Less than an acre of the individual parks would be affected. The Purple Line would benefit park users by providing direct transit access to the parks.

The Options

Build Nothing: Increasing traffic congestion lengthens travel times for cars and buses. The bus schedule becomes increasingly less reliable.

Manage Better: Improvements would include limited-stop bus service, more green-light time for buses and better bus stops. Metrobus routes would be modified to improve reliability. By 2030, traveling the 16-mile corridor would take 108 minutes at an average round-trip speed of 9 mph. There are practical limits on giving more green-light time in this east-west corridor. The big commuter roads that cut across that route, including Connecticut Avenue and Riggs Road, would suffer even worse congestion if they had to endure more red-light time.

Buses and Trains : Maryland looked at six basic options for bus and rail, ranging from simpler, lower-cost systems that mostly share local streets to more sophisticated and expensive versions that move faster because they have separate lanes and some tunnel segments. The top option for light rail would cost $1.6 billion today. That high-end system would offer the fastest travel times -- 50 minutes end to end at an average speed of 19 mph -- because of its higher investment in tunnel segments. The bus options would have slower travel times than their light rail counterparts and also have lower operating costs.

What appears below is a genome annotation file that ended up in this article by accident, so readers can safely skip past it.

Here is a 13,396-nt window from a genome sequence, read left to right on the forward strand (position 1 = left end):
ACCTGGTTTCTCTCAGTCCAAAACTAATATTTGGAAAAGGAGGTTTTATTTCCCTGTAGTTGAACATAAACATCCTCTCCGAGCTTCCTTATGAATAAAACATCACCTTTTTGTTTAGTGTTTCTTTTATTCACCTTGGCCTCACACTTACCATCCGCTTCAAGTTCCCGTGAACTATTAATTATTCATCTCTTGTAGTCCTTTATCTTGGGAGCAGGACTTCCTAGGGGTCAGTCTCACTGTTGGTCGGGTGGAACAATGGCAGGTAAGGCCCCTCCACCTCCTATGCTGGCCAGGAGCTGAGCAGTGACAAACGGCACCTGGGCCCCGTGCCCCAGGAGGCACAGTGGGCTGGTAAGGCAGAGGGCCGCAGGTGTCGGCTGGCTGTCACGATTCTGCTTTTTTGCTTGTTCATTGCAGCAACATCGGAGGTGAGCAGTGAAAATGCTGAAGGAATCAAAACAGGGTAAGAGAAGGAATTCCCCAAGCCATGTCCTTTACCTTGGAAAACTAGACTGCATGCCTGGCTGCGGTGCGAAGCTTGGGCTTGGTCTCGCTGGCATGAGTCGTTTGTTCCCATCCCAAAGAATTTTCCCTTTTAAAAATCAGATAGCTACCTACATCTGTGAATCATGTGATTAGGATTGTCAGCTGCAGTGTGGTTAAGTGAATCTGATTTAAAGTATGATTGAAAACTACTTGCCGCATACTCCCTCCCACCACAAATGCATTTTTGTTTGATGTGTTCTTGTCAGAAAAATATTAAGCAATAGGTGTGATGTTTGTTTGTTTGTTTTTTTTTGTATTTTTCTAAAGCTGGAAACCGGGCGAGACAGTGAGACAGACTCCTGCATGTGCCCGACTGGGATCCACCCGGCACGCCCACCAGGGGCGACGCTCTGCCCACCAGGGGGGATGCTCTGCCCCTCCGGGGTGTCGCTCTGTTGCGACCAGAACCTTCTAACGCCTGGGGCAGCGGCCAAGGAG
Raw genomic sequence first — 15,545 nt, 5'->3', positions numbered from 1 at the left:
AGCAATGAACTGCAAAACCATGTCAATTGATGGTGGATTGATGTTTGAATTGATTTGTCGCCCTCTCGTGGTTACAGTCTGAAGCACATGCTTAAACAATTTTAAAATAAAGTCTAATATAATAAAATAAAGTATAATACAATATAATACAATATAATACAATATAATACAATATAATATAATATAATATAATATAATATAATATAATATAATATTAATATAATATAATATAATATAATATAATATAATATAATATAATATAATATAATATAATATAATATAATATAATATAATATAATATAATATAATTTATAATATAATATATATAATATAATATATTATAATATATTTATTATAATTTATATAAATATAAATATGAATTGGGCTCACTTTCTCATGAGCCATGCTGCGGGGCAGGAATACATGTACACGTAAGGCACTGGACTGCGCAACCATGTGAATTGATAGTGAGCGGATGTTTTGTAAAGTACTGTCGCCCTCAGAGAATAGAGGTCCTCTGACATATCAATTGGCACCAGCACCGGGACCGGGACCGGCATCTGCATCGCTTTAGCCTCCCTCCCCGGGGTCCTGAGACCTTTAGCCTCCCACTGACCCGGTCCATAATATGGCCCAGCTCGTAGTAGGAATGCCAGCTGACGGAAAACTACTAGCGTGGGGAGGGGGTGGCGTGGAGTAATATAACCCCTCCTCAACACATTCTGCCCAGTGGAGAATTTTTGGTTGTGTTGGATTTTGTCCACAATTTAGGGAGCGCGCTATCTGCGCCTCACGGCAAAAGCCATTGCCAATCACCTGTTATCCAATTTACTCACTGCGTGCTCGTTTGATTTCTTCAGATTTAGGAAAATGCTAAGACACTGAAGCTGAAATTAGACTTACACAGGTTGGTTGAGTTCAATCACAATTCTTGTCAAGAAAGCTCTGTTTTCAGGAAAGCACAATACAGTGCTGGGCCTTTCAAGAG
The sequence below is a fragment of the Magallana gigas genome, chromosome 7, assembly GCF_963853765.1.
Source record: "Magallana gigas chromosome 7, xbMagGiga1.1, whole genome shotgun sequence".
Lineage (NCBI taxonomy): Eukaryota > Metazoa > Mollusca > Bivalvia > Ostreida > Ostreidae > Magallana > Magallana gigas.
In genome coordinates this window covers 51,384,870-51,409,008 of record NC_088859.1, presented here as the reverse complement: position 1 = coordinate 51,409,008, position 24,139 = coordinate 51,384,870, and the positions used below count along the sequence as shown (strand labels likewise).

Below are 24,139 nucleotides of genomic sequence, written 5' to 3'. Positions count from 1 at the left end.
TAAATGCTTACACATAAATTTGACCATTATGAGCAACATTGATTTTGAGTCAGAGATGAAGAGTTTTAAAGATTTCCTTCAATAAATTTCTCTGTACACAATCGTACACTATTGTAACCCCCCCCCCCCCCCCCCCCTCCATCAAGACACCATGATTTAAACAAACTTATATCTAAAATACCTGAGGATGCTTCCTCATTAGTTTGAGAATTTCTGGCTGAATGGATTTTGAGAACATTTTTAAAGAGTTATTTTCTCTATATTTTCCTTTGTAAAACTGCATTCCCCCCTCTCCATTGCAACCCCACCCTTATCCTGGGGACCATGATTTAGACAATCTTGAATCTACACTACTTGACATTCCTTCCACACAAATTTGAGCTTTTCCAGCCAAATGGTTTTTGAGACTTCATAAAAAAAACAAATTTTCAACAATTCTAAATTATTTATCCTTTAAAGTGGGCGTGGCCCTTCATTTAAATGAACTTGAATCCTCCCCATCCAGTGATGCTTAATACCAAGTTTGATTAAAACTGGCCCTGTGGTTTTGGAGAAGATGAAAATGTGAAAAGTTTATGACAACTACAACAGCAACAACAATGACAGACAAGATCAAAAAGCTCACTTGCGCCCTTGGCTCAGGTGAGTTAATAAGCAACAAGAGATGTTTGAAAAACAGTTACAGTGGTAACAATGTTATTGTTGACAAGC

Cost-Effectiveness: In evaluating local projects for financial support, the Federal Transit Administration cares about cost-effectiveness. Based on that measure, the bus alternatives would be slightly more cost-effective than the light rail alternatives, with the medium-investment bus system being the most cost-effective. The medium-investment light rail is the most cost-effective of the rail alternatives. By current FTA standards, all the alternatives fall into the "medium" range of acceptability except for the low-investment light rail, which would rate as "medium-low."

Next Steps

· The documents are available for review and comment until Jan. 14. Then the Maryland Department of Transportation and its Transit Administration will adopt one of the options. Maryland Transportation Secretary John D. Porcari said in an interview that the choice should not be limited by current economic conditions. The state needs to think ahead and think big about its transportation system, he said.

· In spring 2009, the MTA expects to submit a proposal to the FTA and hopes for a favorable rating that would lead to partial federal funding.

· To build a bus or rail system after receiving a favorable rating, the state must then prepare a Preliminary Engineering and a Final Environmental Impact Statement.

· Maryland would then seek to move from the planning and environmental review stage into design and construction. (The process is similar to what Virginia is going through to build the new Metrorail link through Tysons and out to Dulles.)

· The very earliest construction on the Purple Line could begin is 2012. It probably would take three to five years.

-- Robert Thomson